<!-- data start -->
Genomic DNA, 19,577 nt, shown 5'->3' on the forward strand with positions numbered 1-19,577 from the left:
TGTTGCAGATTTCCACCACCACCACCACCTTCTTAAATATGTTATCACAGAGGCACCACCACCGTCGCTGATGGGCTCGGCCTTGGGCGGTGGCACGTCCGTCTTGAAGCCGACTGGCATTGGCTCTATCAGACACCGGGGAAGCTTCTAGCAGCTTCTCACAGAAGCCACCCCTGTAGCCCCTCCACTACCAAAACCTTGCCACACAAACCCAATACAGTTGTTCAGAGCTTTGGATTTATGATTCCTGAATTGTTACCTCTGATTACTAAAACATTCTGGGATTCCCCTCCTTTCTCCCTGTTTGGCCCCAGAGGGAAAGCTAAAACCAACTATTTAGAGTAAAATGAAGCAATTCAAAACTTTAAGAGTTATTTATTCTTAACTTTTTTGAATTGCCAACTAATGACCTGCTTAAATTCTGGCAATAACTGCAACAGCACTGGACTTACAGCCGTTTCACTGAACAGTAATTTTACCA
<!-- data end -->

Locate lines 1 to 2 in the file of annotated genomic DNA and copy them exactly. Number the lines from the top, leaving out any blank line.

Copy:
Genomic DNA, 19,577 nt, shown 5'->3' on the forward strand with positions numbered 1-19,577 from the left:
TGTTGCAGATTTCCACCACCACCACCACCTTCTTAAATATGTTATCACAGAGGCACCACCACCGTCGCTGATGGGCTCGGCCTTGGGCGGTGGCACGTCCGTCTTGAAGCCGACTGGCATTGGCTCTATCAGACACCGGGGAAGCTTCTAGCAGCTTCTCACAGAAGCCACCCCTGTAGCCCCTCCACTACCAAAACCTTGCCACACAAACCCAATACAGTTGTTCAGAGCTTTGGATTTATGATTCCTGAATTGTTACCTCTGATTACTAAAACATTCTGGGATTCCCCTCCTTTCTCCCTGTTTGGCCCCAGAGGGAAAGCTAAAACCAACTATTTAGAGTAAAATGAAGCAATTCAAAACTTTAAGAGTTATTTATTCTTAACTTTTTTGAATTGCCAACTAATGACCTGCTTAAATTCTGGCAATAACTGCAACAGCACTGGACTTACAGCCGTTTCACTGAACAGTAATTTTACCA